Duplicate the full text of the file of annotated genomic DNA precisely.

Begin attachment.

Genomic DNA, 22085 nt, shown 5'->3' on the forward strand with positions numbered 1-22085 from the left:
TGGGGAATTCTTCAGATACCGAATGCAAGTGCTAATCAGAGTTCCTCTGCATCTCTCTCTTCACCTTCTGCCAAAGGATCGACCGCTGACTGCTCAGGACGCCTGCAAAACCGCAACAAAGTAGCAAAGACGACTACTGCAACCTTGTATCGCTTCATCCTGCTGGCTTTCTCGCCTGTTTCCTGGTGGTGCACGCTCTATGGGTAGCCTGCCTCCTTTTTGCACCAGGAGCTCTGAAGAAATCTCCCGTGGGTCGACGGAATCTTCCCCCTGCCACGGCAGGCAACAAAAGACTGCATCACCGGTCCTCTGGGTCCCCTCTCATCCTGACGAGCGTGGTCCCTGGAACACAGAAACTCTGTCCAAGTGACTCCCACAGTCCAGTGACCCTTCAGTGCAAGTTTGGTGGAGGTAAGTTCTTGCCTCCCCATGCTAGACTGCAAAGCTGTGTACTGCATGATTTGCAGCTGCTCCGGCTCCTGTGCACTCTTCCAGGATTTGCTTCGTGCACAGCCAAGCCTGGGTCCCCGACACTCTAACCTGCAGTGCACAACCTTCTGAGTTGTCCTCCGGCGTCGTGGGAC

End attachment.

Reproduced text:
Genomic DNA, 22085 nt, shown 5'->3' on the forward strand with positions numbered 1-22085 from the left:
TGGGGAATTCTTCAGATACCGAATGCAAGTGCTAATCAGAGTTCCTCTGCATCTCTCTCTTCACCTTCTGCCAAAGGATCGACCGCTGACTGCTCAGGACGCCTGCAAAACCGCAACAAAGTAGCAAAGACGACTACTGCAACCTTGTATCGCTTCATCCTGCTGGCTTTCTCGCCTGTTTCCTGGTGGTGCACGCTCTATGGGTAGCCTGCCTCCTTTTTGCACCAGGAGCTCTGAAGAAATCTCCCGTGGGTCGACGGAATCTTCCCCCTGCCACGGCAGGCAACAAAAGACTGCATCACCGGTCCTCTGGGTCCCCTCTCATCCTGACGAGCGTGGTCCCTGGAACACAGAAACTCTGTCCAAGTGACTCCCACAGTCCAGTGACCCTTCAGTGCAAGTTTGGTGGAGGTAAGTTCTTGCCTCCCCATGCTAGACTGCAAAGCTGTGTACTGCATGATTTGCAGCTGCTCCGGCTCCTGTGCACTCTTCCAGGATTTGCTTCGTGCACAGCCAAGCCTGGGTCCCCGACACTCTAACCTGCAGTGCACAACCTTCTGAGTTGTCCTCCGGCGTCGTGGGAC